Top-level marketing executives and university researchers are starting to talk about whether or not social media is really all that it’s cracked up to be. For businesses—especially publicly-traded companies–it’s all about sales. The amount of money a company pulls in demonstrates its value and its place amongst the competition. Therefore, social media either needs to sell products, or get out of the way. That’s at least how some think.
That said, New York University did some research lately that showed only 3% of the web traffic for major brands comes from social media. That’s a problem for social media managers and advocates for “the Facebook” and “that Tweeter thing.”
So if social media is not a powerful tool for driving web traffic, then two major questions arise: 1) What is its value? and 2) How do you measure that value?
The Value of Social Media
It might help to first understand what social media IS NOT intended to do. Social media is not for selling. If a business looks to Facebook as a key way to sell products, then they are going to be seriously disappointed. If you view the video, it’s clear that the NYU researcher presumes that social media is failing that the reality that only 3% of referral traffic is from social media networks is evidence of this failure. But who said social media is about sales and referrals?
Social media IS about relationships. Companies that use social medias effectively, understand that the consumer does not get on Facebook to have products pushed in their face. They are there because they want to talk to friends, check out memes, view pictures, etc. Brands—whether that be secular corporations or ecclesial entities—need to utilize the social atmosphere of social networks to their advantage. The last thing they should do is create yet another avenue for corporate pitches and advertising lingo. People smell that a mile away—and it stinks. Anyone who has ever been cold called by someone who is overly excited to speak to a total stranger knows that awkward feeling when they start acting like they care about you—when in reality they just want you to buy their products. It actually works against your purposes because the user then feels like you are violating their space.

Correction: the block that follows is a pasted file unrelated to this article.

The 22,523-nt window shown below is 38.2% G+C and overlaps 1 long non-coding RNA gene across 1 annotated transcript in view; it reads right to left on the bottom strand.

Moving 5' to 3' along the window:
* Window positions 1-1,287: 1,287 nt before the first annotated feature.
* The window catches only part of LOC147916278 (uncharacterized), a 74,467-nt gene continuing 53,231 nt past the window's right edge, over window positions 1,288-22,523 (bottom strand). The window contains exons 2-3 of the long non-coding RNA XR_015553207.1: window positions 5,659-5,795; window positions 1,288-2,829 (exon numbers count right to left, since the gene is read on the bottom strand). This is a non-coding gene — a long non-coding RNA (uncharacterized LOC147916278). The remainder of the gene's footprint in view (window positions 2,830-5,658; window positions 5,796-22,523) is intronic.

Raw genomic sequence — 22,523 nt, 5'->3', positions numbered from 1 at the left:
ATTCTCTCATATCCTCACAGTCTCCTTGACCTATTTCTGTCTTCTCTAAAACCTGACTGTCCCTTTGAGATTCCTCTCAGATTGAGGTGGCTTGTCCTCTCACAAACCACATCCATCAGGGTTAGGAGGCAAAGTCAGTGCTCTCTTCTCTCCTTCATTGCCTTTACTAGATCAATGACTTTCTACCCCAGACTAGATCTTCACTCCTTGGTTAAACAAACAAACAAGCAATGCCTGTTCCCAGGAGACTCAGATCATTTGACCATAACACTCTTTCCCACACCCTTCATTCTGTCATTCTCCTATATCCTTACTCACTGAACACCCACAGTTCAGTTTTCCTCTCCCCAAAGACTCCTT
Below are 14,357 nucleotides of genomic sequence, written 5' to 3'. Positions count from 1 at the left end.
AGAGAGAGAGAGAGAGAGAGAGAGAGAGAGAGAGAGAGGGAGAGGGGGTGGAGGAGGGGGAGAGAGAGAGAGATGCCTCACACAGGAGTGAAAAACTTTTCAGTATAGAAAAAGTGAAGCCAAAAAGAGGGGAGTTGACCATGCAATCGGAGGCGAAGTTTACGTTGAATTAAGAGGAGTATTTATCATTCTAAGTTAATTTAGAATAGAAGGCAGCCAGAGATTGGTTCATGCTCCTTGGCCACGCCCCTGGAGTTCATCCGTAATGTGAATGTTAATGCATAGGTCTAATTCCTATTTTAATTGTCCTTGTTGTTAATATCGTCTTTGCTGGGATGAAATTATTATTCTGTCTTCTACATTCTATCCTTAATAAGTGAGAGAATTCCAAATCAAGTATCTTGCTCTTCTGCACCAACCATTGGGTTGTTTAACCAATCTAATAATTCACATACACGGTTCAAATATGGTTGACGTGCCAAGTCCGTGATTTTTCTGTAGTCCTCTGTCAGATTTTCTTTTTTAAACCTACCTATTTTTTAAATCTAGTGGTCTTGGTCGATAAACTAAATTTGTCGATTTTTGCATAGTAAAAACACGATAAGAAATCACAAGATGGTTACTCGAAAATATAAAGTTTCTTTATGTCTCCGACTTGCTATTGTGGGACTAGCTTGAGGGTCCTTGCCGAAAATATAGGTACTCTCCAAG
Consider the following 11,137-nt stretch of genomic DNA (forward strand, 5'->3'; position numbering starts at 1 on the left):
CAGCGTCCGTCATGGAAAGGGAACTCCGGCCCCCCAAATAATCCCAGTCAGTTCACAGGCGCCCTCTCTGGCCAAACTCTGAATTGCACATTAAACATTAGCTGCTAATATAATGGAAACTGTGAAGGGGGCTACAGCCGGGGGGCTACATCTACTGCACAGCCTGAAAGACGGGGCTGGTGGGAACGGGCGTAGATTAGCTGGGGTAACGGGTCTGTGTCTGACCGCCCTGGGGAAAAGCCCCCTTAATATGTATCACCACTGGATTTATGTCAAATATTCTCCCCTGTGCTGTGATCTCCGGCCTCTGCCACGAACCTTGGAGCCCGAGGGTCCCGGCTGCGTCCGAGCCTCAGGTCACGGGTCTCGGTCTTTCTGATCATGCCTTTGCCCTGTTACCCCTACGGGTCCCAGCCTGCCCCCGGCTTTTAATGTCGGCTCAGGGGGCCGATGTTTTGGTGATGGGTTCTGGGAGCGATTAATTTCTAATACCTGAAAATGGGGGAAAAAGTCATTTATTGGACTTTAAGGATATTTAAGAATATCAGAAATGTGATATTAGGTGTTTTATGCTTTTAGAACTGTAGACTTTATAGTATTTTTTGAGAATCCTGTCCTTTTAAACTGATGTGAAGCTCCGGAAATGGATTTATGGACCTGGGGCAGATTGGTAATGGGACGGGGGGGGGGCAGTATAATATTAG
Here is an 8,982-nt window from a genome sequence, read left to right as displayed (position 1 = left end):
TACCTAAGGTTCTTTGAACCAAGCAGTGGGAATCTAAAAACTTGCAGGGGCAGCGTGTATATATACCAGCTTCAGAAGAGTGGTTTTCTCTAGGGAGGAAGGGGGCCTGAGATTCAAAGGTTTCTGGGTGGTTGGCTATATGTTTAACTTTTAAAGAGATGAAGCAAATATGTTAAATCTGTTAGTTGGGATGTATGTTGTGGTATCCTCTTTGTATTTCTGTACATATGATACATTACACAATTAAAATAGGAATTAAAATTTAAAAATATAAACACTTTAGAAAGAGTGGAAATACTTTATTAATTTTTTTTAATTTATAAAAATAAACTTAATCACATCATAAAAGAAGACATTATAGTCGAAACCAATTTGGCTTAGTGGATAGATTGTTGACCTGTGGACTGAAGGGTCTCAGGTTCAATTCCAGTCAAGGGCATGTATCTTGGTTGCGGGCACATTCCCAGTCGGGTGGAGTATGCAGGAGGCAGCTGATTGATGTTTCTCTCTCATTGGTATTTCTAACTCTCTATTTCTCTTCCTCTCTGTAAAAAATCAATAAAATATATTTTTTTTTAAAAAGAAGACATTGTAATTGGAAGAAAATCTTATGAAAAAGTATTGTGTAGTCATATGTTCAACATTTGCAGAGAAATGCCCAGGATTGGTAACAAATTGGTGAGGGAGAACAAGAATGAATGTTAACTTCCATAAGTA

How do you measure “relationship” value?
This is where CEOs, CFOs, Bishops, Cardinals, Pastors, and so on are going to have a very hard time understanding why social media is worth the effort. They are all accountable to bottom-line budgets, and numbers are easy to understanding. 1,500 followers is easy to understand. 20,000 monthly unique visitors doesn’t take a “rocket surgeon” to comprehend. Brand reputation, positioning, community awareness—these are words that are ambiguous and challenging to valuate.
When a Diocese, Parish, or lay apostolate has a strong relationship-building presence online, it changes the way people think about that organization and the people that represent it. A Bishop on Twitter is far more powerful for positively impacting a diocese’s reputation than a corporate diocesan account. It’s good to have both, but people want to connect with people on social media. Nobody really wants to hear from St. Cecilia’s Parish on Facebook—they want to hear from Father “Smith.”
Measuring relationships is going to be largely anecdotal. When interviews with the news media starting going better, you’re on the right track. When less reporters find ways to slide in comments about the sex abuse crisis to an entirely different story, you’re on the right track. When you overhear moms talking at a parish event about how the parish (or diocese) has really good stuff on their website, you know something’s working.
In the end…
…we have to believe that the Holy Spirit will guide not only our actions, but the result of our efforts. We can control what we do and what we don’t do. Only God can decide how much impact our labor will have on His children.
Not every social media will be a smash hit for our evangelistic efforts. But so long as we are working to achieve the New Evangelization and bringing an authentic view of Christ to the world, then we are doing our part. Hopefully the numbers will show it—but our job is to build relationships with others and the point them to Christ.